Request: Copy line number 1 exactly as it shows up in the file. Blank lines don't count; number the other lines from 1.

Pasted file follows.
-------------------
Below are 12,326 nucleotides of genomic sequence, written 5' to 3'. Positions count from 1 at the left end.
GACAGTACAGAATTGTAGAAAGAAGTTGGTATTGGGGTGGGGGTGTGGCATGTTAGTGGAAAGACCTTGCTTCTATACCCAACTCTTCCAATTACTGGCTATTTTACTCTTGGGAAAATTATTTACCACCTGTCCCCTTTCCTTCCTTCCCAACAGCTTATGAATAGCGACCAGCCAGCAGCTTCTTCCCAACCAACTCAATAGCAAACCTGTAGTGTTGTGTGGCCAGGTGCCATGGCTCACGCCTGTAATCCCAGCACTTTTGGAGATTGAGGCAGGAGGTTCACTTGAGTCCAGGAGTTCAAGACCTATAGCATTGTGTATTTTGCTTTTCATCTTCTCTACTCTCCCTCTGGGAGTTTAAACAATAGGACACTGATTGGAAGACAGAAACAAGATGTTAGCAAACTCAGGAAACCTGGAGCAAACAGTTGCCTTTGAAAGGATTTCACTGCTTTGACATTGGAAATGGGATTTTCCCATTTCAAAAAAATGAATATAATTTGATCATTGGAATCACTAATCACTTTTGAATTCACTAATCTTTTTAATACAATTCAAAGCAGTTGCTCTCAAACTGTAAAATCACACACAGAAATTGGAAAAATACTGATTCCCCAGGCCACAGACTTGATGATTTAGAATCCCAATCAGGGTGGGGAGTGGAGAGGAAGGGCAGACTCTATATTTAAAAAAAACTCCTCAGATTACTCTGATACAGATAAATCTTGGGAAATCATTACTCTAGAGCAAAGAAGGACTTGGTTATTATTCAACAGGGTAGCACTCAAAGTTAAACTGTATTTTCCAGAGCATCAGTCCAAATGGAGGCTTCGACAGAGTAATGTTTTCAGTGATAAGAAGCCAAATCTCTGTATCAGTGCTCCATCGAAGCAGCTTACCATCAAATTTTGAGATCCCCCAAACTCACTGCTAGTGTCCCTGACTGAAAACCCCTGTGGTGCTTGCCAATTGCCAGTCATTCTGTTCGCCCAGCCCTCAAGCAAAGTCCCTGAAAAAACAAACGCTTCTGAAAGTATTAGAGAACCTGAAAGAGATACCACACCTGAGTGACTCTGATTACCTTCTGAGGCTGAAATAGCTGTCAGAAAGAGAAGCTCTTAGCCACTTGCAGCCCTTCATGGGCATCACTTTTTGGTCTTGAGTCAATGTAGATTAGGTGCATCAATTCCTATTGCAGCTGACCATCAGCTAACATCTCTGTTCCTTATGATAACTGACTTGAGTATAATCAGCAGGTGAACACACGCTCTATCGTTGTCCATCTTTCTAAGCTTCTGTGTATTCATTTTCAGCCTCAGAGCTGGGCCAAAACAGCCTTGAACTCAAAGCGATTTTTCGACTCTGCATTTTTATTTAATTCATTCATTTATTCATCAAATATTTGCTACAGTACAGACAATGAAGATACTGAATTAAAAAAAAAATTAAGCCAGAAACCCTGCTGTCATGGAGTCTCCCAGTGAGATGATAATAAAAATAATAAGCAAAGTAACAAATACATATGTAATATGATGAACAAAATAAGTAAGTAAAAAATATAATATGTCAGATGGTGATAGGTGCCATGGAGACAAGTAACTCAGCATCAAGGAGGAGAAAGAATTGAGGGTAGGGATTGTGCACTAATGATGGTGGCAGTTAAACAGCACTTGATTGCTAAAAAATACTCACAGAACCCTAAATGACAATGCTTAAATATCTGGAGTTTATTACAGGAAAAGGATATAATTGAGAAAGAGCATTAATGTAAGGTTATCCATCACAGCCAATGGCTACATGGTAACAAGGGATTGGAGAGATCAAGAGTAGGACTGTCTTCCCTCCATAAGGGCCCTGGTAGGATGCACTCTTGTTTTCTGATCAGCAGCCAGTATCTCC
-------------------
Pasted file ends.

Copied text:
Below are 12,326 nucleotides of genomic sequence, written 5' to 3'. Positions count from 1 at the left end.